Hidden In The Heart Of Denver – Stokes Place / Green Bowers
Leander A. Williams purchased from the Unites States government on
January 22, 1867, 160 acres, N E 1/4, Section 13, Township 4 S, Range 68 W.
Mr. Williams paid $1.25 an acre, or a total of $200.00.
1889 to 1917 …
The property changed hands many times during this period. In 1917 the will of Horace Hitchings, who then owned the land, conveyed one-third of those holdings to a nephew, one-third to St. John’s Church in the Wilderness, and one-third to St. Luke’s Hospital.
1892 to 1933 …
Around the change of the century, much of the northern portion of the land was used for pasture. Cambridge Dairy Farm, located where Hyde Park and Central Christian complex now stand, operated since 1892 at Alameda and South Steele by the Ed T. Young, Sr. family. The Dairy sold its milk and cream from Young’s Grocery located on the southeast corner of Third Avenue and Detroit Street, in what is now called Cherry Creek North.
Much of the general area on both sides of the Creek was composed of dairies and
greenhouses. The area was affectionately known as “Cow Town”. In fact, “Bob’s”
service station carried the title of “Cow Town” across the top of its modest
building for decades. “Bob’s” was located just south of the southeast corner of
Alameda and Colorado Boulevard. The building was razed in 1994.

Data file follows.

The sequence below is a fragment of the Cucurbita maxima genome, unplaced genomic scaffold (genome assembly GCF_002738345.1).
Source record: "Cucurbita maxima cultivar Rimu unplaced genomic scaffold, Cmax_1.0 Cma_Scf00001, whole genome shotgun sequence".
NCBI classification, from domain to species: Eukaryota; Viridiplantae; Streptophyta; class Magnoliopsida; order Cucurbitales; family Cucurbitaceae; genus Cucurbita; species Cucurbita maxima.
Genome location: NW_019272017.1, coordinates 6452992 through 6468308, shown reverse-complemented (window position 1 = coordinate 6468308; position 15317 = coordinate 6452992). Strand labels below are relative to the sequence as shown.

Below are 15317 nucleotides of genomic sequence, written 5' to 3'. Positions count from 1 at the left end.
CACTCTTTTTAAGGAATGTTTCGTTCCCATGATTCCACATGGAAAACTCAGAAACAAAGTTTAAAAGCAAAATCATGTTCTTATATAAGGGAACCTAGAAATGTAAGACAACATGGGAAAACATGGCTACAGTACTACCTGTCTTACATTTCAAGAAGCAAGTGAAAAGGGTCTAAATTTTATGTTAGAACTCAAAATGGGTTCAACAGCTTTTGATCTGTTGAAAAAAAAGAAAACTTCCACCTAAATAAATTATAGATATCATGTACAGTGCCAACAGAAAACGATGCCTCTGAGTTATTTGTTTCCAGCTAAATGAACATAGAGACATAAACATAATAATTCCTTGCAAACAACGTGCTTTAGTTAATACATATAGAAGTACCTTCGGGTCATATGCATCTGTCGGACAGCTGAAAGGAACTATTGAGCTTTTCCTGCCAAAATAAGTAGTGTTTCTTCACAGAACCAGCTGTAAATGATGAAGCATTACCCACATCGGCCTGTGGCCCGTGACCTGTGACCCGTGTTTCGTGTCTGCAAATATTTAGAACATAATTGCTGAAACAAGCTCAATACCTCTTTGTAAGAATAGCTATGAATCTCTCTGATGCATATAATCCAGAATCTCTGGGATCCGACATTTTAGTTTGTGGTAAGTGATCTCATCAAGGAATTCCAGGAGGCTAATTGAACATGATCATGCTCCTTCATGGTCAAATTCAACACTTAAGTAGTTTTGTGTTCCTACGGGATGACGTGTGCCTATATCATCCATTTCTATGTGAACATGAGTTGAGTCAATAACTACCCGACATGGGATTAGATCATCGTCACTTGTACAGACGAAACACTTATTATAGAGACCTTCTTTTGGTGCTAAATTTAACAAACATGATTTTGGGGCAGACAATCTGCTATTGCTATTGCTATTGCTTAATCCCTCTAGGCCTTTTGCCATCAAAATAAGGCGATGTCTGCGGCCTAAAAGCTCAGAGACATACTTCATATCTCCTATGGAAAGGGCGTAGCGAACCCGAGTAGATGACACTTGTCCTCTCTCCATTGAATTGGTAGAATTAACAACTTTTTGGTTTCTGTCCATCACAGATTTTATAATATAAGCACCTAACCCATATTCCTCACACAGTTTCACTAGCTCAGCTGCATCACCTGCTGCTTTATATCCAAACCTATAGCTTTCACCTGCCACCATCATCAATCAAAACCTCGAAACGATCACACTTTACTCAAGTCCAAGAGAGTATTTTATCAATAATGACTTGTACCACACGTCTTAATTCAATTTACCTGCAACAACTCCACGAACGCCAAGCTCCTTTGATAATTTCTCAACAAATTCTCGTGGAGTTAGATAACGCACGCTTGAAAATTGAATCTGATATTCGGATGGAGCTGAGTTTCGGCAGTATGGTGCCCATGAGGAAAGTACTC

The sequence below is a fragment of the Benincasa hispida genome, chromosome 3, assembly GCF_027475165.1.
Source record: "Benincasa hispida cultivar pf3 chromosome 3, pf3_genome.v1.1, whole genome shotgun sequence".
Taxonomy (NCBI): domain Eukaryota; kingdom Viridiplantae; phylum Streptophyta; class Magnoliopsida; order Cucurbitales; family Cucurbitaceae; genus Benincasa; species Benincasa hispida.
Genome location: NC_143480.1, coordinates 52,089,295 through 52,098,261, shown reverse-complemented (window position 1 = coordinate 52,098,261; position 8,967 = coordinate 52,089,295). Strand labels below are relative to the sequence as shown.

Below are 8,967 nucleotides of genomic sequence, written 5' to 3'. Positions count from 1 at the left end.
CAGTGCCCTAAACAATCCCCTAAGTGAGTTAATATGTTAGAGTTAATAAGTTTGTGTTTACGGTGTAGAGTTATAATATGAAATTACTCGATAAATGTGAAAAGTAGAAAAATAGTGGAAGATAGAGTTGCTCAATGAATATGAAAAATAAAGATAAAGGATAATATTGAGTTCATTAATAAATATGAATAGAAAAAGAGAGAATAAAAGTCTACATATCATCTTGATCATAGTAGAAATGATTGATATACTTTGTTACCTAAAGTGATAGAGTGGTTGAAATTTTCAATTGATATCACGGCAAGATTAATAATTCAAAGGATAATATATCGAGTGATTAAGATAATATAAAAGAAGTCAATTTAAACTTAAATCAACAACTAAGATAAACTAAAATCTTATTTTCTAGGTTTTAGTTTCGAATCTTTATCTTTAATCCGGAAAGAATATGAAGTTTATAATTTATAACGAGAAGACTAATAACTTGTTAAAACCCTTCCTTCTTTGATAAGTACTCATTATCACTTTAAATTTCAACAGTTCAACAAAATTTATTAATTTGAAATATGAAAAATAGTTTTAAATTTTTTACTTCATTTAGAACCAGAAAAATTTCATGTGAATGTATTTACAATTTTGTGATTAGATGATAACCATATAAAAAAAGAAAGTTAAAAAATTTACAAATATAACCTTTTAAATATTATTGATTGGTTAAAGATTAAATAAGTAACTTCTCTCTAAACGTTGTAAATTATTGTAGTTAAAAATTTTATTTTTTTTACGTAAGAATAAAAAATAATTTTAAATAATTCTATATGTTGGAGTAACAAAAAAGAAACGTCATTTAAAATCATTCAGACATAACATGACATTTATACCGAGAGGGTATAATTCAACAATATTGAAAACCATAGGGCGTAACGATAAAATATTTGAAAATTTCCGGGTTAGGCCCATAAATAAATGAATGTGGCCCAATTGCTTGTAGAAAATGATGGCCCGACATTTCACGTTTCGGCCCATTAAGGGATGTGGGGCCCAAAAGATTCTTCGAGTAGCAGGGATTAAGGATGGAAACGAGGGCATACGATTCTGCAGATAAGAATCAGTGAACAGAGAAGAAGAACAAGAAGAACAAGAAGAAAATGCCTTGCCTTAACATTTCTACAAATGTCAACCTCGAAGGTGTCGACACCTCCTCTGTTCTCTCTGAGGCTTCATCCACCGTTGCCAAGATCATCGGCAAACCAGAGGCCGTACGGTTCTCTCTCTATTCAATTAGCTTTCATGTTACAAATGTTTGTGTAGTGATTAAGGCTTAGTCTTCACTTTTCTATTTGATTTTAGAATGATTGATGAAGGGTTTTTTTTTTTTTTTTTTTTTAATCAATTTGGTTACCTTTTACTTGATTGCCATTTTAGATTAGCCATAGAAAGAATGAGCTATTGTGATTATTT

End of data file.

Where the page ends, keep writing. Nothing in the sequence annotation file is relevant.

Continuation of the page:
In 1933 when the old, brick and mortar, Castlewood Dam, near Franktown at the headwaters of Cherry Creek, collapsed, the Creek flooded from the Dam to Union Station in downtown Denver. Cambridge Dairy was inundated, and the Young family moved its cows and equipment to a 44-acre site east of Colorado Boulevard. Subsequently, Cherry Creek Dam was built by U. S. Army Engineers to preclude future flooding.
Young’s pasture lands adjacent to Stokes Place became a Mecca for gourmet mushroom gatherers. A barn near the southwest corner of the pasture was used by The Shriners organization as a horse stable and riding arena. The stable was sold and razed with the development of Hyde Park.
As Denver began to grow southeast, the City of Denver laid water lines through what is now Stokes Place/Green Bowers. Investors saw the need for residential housing in the area, but became cautious as the rumblings of war appeared on the scene.